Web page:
Understanding the Health Benefits of Coffee

Google+ Pinterest LinkedIn Tumblr +

Coffee has become a staple in many people’s lives. This being said, it is often referred to as an indulgence or a treat we give ourselves to get through a rough day. This couldn’t be further from the truth. While coffee can feel like a luxury, there are many research-backed benefits of the beverage. The following will take a look at just a few of the many health benefits of drinking coffee.

Boosts Energy Levels

Let’s get the most obvious benefit out of the way first. This is the reason most folks started drinking coffee in the first place. Coffee increases energy levels and helps people feel less tired or fatigued. This is due to the stimulant caffeine which can be found in coffee (light roasts tend to have more caffeine and dark roasts have less). When you drink a cup of coffee, the caffeine gets absorbed into your bloodstream. Once inside your blood, the caffeine is delivered to your brain, where it blocks the inhibitory neurotransmitter adenosine. This results in an increase of norepinephrine and dopamine as well as an increased firing of neurons (which can increase mental performance).

Of course, high levels of caffeine can have negative effects on anxiety disorders. If you are working through anxiety as a symptom or a temporary problem, you’ll want to pay attention to the caffeine levels in your coffee (decaf options produce many of the benefits described below).


It’s a bit funny to think about, but coffee is actually the biggest source of antioxidants for people in the west. The standard Western diet has many, many flaws, and there’s no time to go into each and every one of them in this article, but one of its problems is a lack of antioxidants. Coffee is rich in antioxidants and can therefore help slow the natural oxidation process in our bodies as well as the unnecessary and unnatural oxidation that occurs from poor lifestyle choices or unfortunate circumstances.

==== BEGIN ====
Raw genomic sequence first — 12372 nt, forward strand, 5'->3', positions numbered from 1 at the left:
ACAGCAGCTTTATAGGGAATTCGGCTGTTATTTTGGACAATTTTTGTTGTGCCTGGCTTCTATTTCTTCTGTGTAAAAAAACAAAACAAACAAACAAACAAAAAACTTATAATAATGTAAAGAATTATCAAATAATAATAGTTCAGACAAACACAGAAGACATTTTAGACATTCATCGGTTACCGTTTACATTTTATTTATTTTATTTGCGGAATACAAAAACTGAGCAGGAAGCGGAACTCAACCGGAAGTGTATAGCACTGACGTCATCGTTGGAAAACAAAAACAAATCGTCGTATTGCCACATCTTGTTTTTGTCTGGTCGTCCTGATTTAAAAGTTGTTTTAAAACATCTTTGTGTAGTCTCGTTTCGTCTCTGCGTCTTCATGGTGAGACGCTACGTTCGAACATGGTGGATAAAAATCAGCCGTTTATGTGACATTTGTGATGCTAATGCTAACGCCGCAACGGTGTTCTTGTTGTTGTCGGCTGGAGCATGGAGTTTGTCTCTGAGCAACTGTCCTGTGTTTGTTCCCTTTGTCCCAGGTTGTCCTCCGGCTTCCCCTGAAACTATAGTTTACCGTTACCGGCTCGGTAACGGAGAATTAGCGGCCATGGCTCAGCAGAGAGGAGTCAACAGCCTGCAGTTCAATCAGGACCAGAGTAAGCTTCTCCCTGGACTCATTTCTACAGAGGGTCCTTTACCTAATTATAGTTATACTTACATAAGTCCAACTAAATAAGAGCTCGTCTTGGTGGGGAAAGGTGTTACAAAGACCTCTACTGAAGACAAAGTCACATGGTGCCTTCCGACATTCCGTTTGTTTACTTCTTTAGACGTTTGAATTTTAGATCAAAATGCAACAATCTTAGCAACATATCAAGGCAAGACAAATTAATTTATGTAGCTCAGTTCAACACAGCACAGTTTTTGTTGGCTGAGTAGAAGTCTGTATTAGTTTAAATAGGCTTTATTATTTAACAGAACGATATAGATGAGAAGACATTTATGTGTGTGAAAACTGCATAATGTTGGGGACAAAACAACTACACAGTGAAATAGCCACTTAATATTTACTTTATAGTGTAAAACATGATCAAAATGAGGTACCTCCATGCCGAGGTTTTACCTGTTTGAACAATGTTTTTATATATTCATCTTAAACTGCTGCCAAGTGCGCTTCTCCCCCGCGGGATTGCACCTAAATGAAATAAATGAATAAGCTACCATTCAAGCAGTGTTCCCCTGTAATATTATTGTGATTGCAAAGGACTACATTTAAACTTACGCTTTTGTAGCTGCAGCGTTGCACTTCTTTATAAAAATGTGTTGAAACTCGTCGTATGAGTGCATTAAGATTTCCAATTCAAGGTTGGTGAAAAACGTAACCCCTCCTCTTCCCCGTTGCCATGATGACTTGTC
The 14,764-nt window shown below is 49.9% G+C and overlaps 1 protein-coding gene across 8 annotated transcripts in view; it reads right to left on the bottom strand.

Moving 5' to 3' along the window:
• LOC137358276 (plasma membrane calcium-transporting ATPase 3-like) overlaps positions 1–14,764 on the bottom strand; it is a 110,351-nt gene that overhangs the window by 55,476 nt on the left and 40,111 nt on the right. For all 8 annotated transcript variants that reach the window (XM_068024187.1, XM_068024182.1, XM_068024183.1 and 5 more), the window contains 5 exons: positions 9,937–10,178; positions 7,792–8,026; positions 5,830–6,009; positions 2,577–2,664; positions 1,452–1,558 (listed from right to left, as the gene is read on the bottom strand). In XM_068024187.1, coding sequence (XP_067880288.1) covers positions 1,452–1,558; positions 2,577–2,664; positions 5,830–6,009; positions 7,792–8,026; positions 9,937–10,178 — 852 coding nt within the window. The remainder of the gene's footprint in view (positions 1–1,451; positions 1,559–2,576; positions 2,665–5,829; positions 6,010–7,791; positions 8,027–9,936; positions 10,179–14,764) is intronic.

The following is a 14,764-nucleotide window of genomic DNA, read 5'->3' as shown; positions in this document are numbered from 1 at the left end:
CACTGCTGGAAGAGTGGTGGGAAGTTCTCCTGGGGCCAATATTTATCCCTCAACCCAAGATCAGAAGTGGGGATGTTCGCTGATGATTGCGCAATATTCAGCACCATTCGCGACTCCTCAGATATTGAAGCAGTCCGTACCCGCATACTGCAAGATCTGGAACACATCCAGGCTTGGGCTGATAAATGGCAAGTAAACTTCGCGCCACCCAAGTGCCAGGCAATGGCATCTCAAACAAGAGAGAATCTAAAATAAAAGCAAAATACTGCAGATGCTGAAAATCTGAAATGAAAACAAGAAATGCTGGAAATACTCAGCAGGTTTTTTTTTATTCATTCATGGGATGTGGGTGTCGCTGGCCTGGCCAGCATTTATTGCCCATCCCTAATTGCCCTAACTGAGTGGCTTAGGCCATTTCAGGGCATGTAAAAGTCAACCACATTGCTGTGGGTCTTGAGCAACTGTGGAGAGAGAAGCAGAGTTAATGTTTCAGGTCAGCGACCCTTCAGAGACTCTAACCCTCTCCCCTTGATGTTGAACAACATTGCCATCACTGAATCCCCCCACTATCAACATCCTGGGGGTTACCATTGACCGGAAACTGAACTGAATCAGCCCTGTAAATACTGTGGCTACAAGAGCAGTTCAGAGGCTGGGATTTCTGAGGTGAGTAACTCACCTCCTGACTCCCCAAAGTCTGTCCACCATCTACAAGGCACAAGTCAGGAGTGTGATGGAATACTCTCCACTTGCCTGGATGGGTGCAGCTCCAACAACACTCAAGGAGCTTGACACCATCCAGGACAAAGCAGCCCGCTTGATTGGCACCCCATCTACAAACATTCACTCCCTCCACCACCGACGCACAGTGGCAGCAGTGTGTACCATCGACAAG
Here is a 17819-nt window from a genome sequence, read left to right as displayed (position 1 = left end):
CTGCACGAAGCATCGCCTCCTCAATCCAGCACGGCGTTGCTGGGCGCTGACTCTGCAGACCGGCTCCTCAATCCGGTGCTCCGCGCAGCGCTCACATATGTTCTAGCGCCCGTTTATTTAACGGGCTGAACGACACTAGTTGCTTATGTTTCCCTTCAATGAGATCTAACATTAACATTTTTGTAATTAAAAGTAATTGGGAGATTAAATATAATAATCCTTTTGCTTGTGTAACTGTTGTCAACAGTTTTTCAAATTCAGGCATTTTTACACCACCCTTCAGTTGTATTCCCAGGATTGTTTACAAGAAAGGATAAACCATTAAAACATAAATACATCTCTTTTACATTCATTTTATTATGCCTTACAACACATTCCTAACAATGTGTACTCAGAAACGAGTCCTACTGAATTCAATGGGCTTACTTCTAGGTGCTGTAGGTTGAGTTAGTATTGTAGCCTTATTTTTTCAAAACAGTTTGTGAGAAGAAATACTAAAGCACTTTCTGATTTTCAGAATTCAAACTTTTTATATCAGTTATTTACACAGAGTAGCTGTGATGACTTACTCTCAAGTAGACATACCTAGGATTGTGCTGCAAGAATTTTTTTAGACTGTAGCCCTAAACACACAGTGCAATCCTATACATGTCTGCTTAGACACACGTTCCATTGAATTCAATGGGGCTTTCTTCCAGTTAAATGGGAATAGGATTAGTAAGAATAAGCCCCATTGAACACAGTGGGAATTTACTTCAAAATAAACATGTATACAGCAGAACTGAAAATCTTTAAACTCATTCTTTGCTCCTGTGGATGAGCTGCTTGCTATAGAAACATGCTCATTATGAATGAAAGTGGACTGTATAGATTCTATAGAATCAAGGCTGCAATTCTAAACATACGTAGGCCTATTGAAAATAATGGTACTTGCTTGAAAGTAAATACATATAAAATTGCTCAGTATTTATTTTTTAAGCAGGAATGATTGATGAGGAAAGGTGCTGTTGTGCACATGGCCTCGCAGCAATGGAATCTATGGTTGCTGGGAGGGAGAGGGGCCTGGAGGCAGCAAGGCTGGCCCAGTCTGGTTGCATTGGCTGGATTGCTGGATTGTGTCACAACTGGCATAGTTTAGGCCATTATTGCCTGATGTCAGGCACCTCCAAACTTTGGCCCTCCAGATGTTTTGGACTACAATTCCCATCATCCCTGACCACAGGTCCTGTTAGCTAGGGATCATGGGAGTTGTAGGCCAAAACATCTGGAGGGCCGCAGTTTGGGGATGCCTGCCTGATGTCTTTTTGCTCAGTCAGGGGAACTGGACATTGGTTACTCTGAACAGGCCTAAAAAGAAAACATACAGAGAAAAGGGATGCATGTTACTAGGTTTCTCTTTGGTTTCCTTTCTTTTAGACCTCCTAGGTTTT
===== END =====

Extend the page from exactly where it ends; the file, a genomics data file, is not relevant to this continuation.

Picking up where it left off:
Burns Fat

Another glorious benefit of drinking coffee is that it is one of the few natural substances that has been shown to improve a body’s ability to burn fat. A handful of studies have been done on the subject and found anywhere between a 3 and 11% in metabolic rate. Studies do not yet show whether this benefit begins to diminish in longer-term coffee drinkers.

Increases Life Expectancy

In two giant, and shocking studies, coffee drinking was found to produce a 20% lower risk of death for men, and a 26% decreased risk of death for women. The effect is especially noticeable in people combating type 2 diabetes. A 20-year study found a 30% lower risk of death for coffee drinkers with type 2 diabetes than non-coffee drinkers. Further research is being conducted on why this could be.

Combats Depression Symptoms

A few studies have begun to connect regular coffee drinking with reduced symptoms of depression as well as lower risks of developing depression. It’s important to note that while expert advice on coffee can help you make a more informed decision about your coffee habits, it is always crucial to return to your own body and mind for the final say. Because depression is an incredibly complicated system tied to the mental and emotional body as well as past experiences with pain or trauma, it might be vital for you to continue to do inner work in addition to reducing symptoms in your day-to-day life. Be gentle with yourself if that is the case; healing takes time.

Boosts Physical Performance